11.  Once cured, remove the garbage bag and plastic wrap. 

*I had little resin from another project I was working on and I painted the lower part of the dowel rod with the resin. I did that so when it is stuck in the ground, the water will not rot the wood dowel rod.

Once everything is dry and has cured, you will have a one-of-a-kind piece of dandelion yard art. It will brighten your garden day and night!

I used a dandelion as my inspiration and that is why I used green on the styrofoam ball. There is no reason it could not be pink, or yellow, or blue, or any other color! Doing it again, I think I would go with a bolder and brighter color.

I also think this would be awesome if instead of using a dowel rod, you used an eye screw and suspended it from the ceiling. I could be used a home decor accent piece. With a black light, it would really be awesome!! Do they make black solar spotlights? Hmmmm…

Be sure to PIN IT for later!

Recycled dandelion yard art. View by day and glow-in-the-dark by night.

So…I Love The Dandelion Yard Art, But…

This project is a little time-intensive, so you might prefer an alternative. Here are some great dandelion yard art options and other solar garden decor ideas:

Thanks for stopping by!

Remember: Life’s too short not to shimmer, so grab your glue gun and your glitter!™ Stay safe!


9 thoughts on “DIY Recycled Garden Art – Dandelion Inspired Yard Art”

  1. Wow so cool. I am interested in trying this. Just a few questions tho. Why do you put all the plastic in before painting the glow paint?Cant you do all the painting then insert your plastic with glue that pour on the resin to secure? Or am I missing something? Thanks! Therese Haas

    • Thanks Therese. There could be many different ways this could be done. I used the glue to secure the plastic pieces in place. The resin gives it extra stability and strength, but I used that because I wanted to give it a shiny, more finished look. I painted the glow paint between the glue step and the resin step because if I mixed the glue with the paint, it would have been milky and I would have lost some of the glow. In hindsight, I probably would have dipped each end of the plastic pieces into the paint and let it dry and then inserted them in the ball. Hope that helps! Mona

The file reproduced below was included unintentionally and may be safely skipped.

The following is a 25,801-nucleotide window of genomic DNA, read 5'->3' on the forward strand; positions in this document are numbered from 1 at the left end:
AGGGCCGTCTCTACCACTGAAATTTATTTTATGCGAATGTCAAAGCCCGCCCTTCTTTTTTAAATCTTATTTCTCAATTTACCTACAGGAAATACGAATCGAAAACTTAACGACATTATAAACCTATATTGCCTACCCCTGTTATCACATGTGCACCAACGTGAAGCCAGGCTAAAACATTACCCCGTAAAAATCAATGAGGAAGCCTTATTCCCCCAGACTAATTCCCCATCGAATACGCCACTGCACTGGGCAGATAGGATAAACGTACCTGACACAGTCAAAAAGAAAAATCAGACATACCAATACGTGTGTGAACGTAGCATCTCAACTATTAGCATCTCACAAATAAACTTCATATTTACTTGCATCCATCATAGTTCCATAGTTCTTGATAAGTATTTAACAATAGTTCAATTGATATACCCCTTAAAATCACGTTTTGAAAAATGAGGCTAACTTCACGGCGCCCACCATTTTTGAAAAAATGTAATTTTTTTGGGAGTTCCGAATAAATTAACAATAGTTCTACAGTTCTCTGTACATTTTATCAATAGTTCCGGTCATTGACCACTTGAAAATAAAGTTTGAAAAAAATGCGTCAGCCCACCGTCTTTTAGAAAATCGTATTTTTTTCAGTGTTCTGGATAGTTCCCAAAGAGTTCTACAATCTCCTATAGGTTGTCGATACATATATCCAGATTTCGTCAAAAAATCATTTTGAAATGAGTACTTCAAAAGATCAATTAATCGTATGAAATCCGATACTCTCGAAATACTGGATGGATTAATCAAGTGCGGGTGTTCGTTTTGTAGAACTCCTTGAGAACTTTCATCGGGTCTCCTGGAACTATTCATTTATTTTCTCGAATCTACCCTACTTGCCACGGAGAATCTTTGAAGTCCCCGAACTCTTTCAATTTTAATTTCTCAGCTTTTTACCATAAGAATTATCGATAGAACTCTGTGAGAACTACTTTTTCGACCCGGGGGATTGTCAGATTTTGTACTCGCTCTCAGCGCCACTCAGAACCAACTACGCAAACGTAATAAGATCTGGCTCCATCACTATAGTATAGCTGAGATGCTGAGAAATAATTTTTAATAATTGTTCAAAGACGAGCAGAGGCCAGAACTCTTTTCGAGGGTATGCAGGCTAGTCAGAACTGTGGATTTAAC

2. HI! I love this! And I am in the process of creating a "Firecracker" version of your dandy lion for the 4th of July. I ended up using a heat gun on its low setting instead of a candle to melt the plastic though. The jar candle I was going to use had melted too low in the jar for the flame to be accessible.
    Had I known I was going to use the heat gun I would've painted the bottles before cutting and melting them because that would've been a LOT easier! But I've got the first row glued into the Styrofoam ball so it is sort of looking like a sputnik or something but I am excited to get it finished! When I do I will post a picture of it on your Facebook page.

    Thanks for sharing your idea!

    Oh and I found this chart online about how to craft with plastic safely & thought you might like to have the chart too:

  3. how many bottles would you guess we are looking at? I would like to make this but wasn't sure if I needed closer to 10 or 50 ?